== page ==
Monthly Archives: March 2013

Dundas’ Carnegie Gallery in the midst of a revitalization

Carnegie Gallery on King Street W and Ogilvie Street, Dundas

Carnegie Gallery on King Street W and Ogilvie Street, Dundas

One of the most beloved heritage buildings in Dundas is getting both a facelift and a new addition.

Carnegie Gallery is in the midst of a revitalization project by Dundas-based architects Perkins + Will. The changes being made to the gallery include street level accessibility, a wheelchair accessible washroom, a visitor operable elevator, and some extra gallery wall space, among others.

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The street level accessibility will be on Ogilvie Street, via the new addition. This addition will be an atrium, which is superimposed against the southern side of the building. The atrium will feature large floor-to-ceiling windows facing the street and a brick accent that should fit seamlessly with the building’s existing exterior.

The building is a neoclassical (or beaux arts) design, with its tall staircase, portico, doric columns, and half columns.

Originally Carnegie Library, the building first opened its doors on December 8th, 1910. The city was one of 111 cities in Ontario (125 in Canada) to receive a grant of $12 000 USD from the Carnegie Foundation. Pittsburgh steel tycoon Andrew Carnegie created the foundation to promote education. In order to qualify for the grant, a municipality had to be able to provide library maintenance by raising an annual amount of one-tenth the grant, from taxes.

The library stayed open until 1970, when a new municipal library was erected further south on Ogilvie Street. The space was converted into a children’s library that lasted only ten years, after which, it was then leased to the Dundas Art and Craft Association.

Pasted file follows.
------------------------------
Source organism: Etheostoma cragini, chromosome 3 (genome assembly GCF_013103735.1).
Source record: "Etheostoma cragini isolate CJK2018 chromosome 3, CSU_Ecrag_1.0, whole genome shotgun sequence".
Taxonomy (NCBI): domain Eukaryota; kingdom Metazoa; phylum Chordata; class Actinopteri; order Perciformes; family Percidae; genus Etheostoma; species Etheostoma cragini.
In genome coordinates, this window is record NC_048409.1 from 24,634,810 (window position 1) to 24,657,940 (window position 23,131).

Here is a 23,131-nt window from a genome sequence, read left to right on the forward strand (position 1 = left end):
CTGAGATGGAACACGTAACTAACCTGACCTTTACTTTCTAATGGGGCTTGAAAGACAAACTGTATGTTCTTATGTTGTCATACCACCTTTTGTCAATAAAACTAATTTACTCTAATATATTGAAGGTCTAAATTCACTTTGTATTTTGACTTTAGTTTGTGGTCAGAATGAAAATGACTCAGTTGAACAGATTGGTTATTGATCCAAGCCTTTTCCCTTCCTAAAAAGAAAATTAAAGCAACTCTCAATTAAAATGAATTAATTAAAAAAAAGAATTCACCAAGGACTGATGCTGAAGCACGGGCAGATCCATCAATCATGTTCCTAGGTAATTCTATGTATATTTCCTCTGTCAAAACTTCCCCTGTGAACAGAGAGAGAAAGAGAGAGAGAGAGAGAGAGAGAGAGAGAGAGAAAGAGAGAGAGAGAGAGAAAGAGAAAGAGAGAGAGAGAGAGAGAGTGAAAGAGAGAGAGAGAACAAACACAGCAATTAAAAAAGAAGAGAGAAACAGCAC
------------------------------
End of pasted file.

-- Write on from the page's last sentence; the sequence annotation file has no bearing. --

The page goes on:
Heritage Plaque on the side of Carnegie Gallery

Heritage Plaque on the side of Carnegie Gallery

In 1980, Carnegie Library was designated as a heritage building and was converted into Carnegie Gallery in 1981. The building was later purchased by the City of Hamilton in 2006.

Carnegie Gallery currently exhibits bodies of work by local artists and contains a gallery shop that sells art and other goods.

The Province of Ontario has provided the Dundas Arts Community Foundation with a 1.2 million dollar grant for the Carnegie Library Revitalization project.

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Architectural Spotlight: Riccio Towers

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Riccio Towers
Upper James St S. and Stone Church Rd
KNY Architects
In proposal

Riccio Towers is a proposed condominium development that would be situated at the corner of Upper James and Stone Church, on the Hamilton Mountain.

At grade, the towers would have a connecting podium with storefronts for commercial usage. The two towers are of a contemporary design, consisting primarily of glass, with an offsetting inward twist at each floor – a design similar to the Absolute World towers in Mississauga (which just won the archdaily.com Building of The Year award). Both towers would be 30 storeys, with a combined total of 290 units. There are also townhouses proposed for the eastern side of the development – making for an easier, more seamless transition with the surrounding neighbourhood of low-rise buildings, townhouses, and detached homes.

Although this proposed development could be a great addition to the city’s core (the design would undoubtedly add beauty to the downtown skyline), these towers would be a daring, groundbreaking fit into the ever-growing Hamilton Mountain. Additionally, Riccio Towers would also make an easy to spot landmark for the mountain – a reference point for wayfinding in an area surrounded by big box stores, strip malls, and low-rise buildings.

This development would be close to a number of amenities, including the John C. Munro Airport, and just a short drive to the Lincoln Alexander Expressway and the downtown core.

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Filed under Architecture, Development